Watching Me, Watching You. (Process Surveillance and Agency in the Workplace)

Sally A.  Applin
University of Kent, Canterbury, UK – CSAC

Michael D. Fischer
University of Kent, Canterbury, UK – CSAC

The notion that computers are somehow separate from our lives is misleading and ignores the level of integration that has emerged. Most of the processes that dispense, load, and deliver the supplies that sustain cosmopolitan life are impacted by some form of computer in one way or another. The systems created when networks of computers intersect with networks of people are shaping our current cultural environment and the way that we exist in the world. This phenomena has created multiple types of interactions that are hybrids between humans and machines and at present, the balance of human behavior towards other humans is impacted by processes in business and elsewhere that have an over arching governance based on machines. This limits human agency and impacts understanding, service and privacy rights for humans. Further, these processes increasingly depend on greater and greater quantities of what had previously been considered personal information, often scraped from online processes people do not anticipate, yielding an often revealing portrait of themselves. Also, a poorly configured paradigm has created a culture where, when systems are required for big business, people more often alter their behavior to suit machines and work with them, rather than the other way around, and that this has eroded conceptions of agency. We explore the use of Thing-theory to implement a partial means of implementing mutual surveillance between management and workers to increase human agency while developing more adaptive and efficient business processes.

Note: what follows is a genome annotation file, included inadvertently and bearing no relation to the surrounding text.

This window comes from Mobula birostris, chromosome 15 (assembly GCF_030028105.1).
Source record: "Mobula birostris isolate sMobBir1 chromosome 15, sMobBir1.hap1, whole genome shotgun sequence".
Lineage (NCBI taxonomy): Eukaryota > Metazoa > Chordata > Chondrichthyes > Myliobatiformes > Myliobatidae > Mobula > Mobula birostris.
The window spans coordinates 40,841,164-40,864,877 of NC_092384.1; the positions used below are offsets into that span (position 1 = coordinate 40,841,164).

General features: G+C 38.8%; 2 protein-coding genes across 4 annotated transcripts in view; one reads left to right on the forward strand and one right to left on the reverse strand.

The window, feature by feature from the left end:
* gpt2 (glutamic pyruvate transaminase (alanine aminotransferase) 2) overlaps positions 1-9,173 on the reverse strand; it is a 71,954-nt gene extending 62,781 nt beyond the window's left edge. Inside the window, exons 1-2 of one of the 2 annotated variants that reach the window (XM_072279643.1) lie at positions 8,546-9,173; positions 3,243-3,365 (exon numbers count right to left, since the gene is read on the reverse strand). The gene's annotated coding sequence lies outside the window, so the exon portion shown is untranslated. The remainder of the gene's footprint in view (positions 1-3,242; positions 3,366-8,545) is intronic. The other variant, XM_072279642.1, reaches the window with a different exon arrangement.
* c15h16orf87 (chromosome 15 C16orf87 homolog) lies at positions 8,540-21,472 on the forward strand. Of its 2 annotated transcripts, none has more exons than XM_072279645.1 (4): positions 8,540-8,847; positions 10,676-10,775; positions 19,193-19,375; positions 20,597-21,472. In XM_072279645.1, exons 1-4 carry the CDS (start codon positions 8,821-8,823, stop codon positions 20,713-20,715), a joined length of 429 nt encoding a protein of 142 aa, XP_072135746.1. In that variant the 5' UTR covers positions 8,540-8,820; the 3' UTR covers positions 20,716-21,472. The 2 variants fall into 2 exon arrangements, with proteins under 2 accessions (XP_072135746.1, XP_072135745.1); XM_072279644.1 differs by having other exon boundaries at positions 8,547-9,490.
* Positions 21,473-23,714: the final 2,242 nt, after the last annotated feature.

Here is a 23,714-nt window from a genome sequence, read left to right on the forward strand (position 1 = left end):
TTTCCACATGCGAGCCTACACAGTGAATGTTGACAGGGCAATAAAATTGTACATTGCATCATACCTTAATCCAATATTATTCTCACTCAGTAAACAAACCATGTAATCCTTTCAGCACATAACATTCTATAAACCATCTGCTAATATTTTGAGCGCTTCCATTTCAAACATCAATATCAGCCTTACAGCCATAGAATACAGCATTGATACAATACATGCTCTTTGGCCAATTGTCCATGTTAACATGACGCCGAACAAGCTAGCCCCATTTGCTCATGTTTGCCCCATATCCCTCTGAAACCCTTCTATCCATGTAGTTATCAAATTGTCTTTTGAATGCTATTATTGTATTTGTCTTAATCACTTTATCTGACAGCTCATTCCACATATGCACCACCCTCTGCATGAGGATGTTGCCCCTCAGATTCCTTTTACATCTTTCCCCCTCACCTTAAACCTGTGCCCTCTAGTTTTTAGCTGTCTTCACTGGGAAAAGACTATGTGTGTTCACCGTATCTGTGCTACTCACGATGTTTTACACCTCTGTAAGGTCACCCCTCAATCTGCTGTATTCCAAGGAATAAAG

polysocial reality
multi-agent simulation